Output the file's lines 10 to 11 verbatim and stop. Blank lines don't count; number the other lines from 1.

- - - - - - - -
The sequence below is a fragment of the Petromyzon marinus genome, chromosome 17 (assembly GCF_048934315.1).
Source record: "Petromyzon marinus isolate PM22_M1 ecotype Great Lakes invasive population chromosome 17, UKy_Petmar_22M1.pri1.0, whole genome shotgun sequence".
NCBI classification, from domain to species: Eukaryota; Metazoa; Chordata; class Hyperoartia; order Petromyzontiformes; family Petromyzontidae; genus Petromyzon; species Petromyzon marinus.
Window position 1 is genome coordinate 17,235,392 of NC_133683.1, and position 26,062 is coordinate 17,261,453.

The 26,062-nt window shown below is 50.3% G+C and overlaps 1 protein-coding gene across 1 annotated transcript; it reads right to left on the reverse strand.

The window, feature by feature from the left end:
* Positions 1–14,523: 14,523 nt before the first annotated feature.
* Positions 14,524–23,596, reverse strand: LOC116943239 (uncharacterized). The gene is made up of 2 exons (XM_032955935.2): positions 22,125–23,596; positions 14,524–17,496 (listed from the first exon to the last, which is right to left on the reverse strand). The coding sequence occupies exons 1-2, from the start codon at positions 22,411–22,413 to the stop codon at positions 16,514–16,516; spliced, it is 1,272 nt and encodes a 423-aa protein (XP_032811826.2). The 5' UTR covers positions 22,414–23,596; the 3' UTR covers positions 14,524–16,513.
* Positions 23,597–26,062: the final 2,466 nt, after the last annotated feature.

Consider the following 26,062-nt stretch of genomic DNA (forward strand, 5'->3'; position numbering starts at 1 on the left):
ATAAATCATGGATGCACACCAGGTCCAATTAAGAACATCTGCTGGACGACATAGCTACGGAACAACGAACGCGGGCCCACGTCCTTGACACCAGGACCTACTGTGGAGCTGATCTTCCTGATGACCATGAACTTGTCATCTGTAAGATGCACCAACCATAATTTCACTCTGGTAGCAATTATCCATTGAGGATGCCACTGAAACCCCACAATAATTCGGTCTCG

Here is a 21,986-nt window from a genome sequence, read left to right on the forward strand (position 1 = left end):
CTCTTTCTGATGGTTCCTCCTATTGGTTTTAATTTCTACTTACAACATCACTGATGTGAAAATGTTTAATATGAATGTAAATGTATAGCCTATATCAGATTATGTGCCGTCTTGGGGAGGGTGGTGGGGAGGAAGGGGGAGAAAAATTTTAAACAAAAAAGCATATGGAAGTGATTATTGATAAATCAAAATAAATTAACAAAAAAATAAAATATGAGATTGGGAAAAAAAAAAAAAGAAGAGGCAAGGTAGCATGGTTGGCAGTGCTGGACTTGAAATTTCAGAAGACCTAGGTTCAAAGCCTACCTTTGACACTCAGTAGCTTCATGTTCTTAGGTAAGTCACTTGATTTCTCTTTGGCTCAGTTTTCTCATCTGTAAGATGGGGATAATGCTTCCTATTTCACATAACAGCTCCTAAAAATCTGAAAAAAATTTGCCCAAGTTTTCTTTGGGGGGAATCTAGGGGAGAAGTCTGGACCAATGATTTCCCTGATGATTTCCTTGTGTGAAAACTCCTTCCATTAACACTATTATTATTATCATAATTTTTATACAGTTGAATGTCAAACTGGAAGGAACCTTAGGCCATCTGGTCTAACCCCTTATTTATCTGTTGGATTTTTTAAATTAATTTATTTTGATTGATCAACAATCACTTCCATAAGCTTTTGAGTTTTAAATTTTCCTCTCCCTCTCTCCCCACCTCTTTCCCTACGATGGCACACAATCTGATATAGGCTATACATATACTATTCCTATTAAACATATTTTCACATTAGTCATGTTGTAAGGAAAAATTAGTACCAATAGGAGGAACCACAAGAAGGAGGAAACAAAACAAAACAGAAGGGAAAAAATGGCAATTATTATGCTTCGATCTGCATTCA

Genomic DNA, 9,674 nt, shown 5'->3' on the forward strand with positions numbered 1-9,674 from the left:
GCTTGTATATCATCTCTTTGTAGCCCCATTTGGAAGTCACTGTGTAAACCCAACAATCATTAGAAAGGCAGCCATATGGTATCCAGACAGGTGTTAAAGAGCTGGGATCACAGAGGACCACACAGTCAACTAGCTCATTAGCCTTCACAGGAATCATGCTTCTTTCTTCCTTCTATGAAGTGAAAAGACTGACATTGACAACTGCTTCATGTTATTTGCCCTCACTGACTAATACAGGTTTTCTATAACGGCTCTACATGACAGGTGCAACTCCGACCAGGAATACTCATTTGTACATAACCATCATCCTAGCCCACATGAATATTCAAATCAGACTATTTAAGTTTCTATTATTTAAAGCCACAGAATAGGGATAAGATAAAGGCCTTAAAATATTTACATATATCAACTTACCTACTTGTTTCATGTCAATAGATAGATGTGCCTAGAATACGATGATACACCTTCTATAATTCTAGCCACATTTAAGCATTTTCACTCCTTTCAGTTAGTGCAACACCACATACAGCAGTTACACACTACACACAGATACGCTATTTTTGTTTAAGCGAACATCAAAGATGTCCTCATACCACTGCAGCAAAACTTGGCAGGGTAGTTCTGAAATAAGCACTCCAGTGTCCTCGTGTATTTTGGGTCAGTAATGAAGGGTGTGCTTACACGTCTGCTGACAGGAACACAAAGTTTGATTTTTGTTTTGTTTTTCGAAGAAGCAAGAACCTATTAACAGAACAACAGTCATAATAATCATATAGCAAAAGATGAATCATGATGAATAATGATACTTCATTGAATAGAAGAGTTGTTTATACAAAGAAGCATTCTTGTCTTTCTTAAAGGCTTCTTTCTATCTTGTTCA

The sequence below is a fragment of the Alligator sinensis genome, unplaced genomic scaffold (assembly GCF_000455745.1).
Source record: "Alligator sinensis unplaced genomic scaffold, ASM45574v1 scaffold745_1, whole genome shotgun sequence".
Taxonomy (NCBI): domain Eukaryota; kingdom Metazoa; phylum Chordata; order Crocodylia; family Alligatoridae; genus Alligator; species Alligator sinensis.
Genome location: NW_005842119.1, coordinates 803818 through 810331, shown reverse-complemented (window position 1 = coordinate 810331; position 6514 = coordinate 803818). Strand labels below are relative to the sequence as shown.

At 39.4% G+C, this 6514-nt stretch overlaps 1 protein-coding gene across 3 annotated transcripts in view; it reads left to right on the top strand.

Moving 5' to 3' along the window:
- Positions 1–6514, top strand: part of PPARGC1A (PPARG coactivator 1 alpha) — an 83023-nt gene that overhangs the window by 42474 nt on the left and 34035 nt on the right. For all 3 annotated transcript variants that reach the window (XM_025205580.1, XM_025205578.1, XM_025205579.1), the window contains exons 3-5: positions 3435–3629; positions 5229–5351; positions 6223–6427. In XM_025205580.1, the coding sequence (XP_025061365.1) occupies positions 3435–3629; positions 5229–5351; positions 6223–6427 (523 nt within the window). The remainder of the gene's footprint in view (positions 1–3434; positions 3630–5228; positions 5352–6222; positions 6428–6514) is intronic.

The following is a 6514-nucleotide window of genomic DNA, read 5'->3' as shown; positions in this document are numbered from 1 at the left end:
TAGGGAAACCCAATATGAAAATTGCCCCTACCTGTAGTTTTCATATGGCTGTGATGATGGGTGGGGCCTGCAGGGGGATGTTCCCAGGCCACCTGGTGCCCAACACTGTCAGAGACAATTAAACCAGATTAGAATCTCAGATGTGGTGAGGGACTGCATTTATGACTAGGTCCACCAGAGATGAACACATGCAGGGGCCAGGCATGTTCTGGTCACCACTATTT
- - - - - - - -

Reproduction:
Consider the following 26,062-nt stretch of genomic DNA (forward strand, 5'->3'; position numbering starts at 1 on the left):
ATAAATCATGGATGCACACCAGGTCCAATTAAGAACATCTGCTGGACGACATAGCTACGGAACAACGAACGCGGGCCCACGTCCTTGACACCAGGACCTACTGTGGAGCTGATCTTCCTGATGACCATGAACTTGTCATCTGTAAGATGCACCAACCATAATTTCACTCTGGTAGCAATTATCCATTGAGGATGCCACTGAAACCCCACAATAATTCGGTCTCG